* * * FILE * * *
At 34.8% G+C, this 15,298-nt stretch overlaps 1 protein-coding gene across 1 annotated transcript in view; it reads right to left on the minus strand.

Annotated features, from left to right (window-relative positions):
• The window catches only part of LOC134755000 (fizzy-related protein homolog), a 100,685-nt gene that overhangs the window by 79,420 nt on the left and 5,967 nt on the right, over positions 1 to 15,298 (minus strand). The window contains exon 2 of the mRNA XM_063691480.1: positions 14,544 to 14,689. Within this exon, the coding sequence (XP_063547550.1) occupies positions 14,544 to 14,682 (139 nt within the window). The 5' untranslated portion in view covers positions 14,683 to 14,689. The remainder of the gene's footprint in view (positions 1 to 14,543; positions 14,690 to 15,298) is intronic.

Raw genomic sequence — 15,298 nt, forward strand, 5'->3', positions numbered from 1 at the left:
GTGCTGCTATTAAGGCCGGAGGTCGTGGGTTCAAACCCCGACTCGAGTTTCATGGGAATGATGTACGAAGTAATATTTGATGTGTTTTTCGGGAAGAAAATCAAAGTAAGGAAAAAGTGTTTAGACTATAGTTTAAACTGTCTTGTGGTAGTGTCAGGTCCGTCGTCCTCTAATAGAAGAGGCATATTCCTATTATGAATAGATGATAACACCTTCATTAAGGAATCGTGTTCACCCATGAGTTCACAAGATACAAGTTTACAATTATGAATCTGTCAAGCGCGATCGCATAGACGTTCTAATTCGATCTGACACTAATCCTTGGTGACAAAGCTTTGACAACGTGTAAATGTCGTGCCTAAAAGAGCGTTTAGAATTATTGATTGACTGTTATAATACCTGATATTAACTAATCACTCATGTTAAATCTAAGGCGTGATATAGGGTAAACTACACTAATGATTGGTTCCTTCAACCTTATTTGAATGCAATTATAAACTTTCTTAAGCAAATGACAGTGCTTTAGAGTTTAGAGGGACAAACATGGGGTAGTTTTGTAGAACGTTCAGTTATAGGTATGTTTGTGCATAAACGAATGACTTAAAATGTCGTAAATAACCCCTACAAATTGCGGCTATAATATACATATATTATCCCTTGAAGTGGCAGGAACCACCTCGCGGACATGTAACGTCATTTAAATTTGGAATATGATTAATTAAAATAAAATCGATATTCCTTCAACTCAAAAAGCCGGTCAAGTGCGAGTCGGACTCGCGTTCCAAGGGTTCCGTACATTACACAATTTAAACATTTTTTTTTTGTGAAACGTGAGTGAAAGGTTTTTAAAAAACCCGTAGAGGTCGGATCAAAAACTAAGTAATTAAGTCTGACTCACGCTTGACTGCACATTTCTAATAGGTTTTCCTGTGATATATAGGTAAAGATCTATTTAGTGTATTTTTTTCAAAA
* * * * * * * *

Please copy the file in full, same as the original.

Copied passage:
At 34.8% G+C, this 15,298-nt stretch overlaps 1 protein-coding gene across 1 annotated transcript in view; it reads right to left on the minus strand.

Annotated features, from left to right (window-relative positions):
• The window catches only part of LOC134755000 (fizzy-related protein homolog), a 100,685-nt gene that overhangs the window by 79,420 nt on the left and 5,967 nt on the right, over positions 1 to 15,298 (minus strand). The window contains exon 2 of the mRNA XM_063691480.1: positions 14,544 to 14,689. Within this exon, the coding sequence (XP_063547550.1) occupies positions 14,544 to 14,682 (139 nt within the window). The 5' untranslated portion in view covers positions 14,683 to 14,689. The remainder of the gene's footprint in view (positions 1 to 14,543; positions 14,690 to 15,298) is intronic.

Raw genomic sequence — 15,298 nt, forward strand, 5'->3', positions numbered from 1 at the left:
GTGCTGCTATTAAGGCCGGAGGTCGTGGGTTCAAACCCCGACTCGAGTTTCATGGGAATGATGTACGAAGTAATATTTGATGTGTTTTTCGGGAAGAAAATCAAAGTAAGGAAAAAGTGTTTAGACTATAGTTTAAACTGTCTTGTGGTAGTGTCAGGTCCGTCGTCCTCTAATAGAAGAGGCATATTCCTATTATGAATAGATGATAACACCTTCATTAAGGAATCGTGTTCACCCATGAGTTCACAAGATACAAGTTTACAATTATGAATCTGTCAAGCGCGATCGCATAGACGTTCTAATTCGATCTGACACTAATCCTTGGTGACAAAGCTTTGACAACGTGTAAATGTCGTGCCTAAAAGAGCGTTTAGAATTATTGATTGACTGTTATAATACCTGATATTAACTAATCACTCATGTTAAATCTAAGGCGTGATATAGGGTAAACTACACTAATGATTGGTTCCTTCAACCTTATTTGAATGCAATTATAAACTTTCTTAAGCAAATGACAGTGCTTTAGAGTTTAGAGGGACAAACATGGGGTAGTTTTGTAGAACGTTCAGTTATAGGTATGTTTGTGCATAAACGAATGACTTAAAATGTCGTAAATAACCCCTACAAATTGCGGCTATAATATACATATATTATCCCTTGAAGTGGCAGGAACCACCTCGCGGACATGTAACGTCATTTAAATTTGGAATATGATTAATTAAAATAAAATCGATATTCCTTCAACTCAAAAAGCCGGTCAAGTGCGAGTCGGACTCGCGTTCCAAGGGTTCCGTACATTACACAATTTAAACATTTTTTTTTTGTGAAACGTGAGTGAAAGGTTTTTAAAAAACCCGTAGAGGTCGGATCAAAAACTAAGTAATTAAGTCTGACTCACGCTTGACTGCACATTTCTAATAGGTTTTCCTGTGATATATAGGTAAAGATCTATTTAGTGTATTTTTTTCAAAA